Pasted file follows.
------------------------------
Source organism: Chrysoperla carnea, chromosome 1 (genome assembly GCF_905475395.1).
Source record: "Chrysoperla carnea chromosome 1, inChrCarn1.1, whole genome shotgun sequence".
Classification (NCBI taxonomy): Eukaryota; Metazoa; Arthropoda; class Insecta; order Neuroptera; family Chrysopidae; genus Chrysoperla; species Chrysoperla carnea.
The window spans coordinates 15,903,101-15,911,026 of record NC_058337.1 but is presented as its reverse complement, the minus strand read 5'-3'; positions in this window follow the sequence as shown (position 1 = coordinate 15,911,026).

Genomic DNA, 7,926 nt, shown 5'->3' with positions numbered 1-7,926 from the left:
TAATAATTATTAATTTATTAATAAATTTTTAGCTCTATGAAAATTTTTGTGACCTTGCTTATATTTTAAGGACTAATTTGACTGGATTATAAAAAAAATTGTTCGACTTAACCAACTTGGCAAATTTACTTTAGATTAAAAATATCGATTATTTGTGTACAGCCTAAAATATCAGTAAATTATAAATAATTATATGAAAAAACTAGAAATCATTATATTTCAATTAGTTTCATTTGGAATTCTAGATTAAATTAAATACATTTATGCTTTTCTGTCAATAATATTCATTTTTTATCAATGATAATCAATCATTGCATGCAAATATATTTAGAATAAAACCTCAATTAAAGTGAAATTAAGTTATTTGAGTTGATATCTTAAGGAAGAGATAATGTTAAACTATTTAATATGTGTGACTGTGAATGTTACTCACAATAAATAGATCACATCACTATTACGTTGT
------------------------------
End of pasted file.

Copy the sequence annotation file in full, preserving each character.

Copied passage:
Source organism: Chrysoperla carnea, chromosome 1 (genome assembly GCF_905475395.1).
Source record: "Chrysoperla carnea chromosome 1, inChrCarn1.1, whole genome shotgun sequence".
Classification (NCBI taxonomy): Eukaryota; Metazoa; Arthropoda; class Insecta; order Neuroptera; family Chrysopidae; genus Chrysoperla; species Chrysoperla carnea.
The window spans coordinates 15,903,101-15,911,026 of record NC_058337.1 but is presented as its reverse complement, the minus strand read 5'-3'; positions in this window follow the sequence as shown (position 1 = coordinate 15,911,026).

Genomic DNA, 7,926 nt, shown 5'->3' with positions numbered 1-7,926 from the left:
TAATAATTATTAATTTATTAATAAATTTTTAGCTCTATGAAAATTTTTGTGACCTTGCTTATATTTTAAGGACTAATTTGACTGGATTATAAAAAAAATTGTTCGACTTAACCAACTTGGCAAATTTACTTTAGATTAAAAATATCGATTATTTGTGTACAGCCTAAAATATCAGTAAATTATAAATAATTATATGAAAAAACTAGAAATCATTATATTTCAATTAGTTTCATTTGGAATTCTAGATTAAATTAAATACATTTATGCTTTTCTGTCAATAATATTCATTTTTTATCAATGATAATCAATCATTGCATGCAAATATATTTAGAATAAAACCTCAATTAAAGTGAAATTAAGTTATTTGAGTTGATATCTTAAGGAAGAGATAATGTTAAACTATTTAATATGTGTGACTGTGAATGTTACTCACAATAAATAGATCACATCACTATTACGTTGT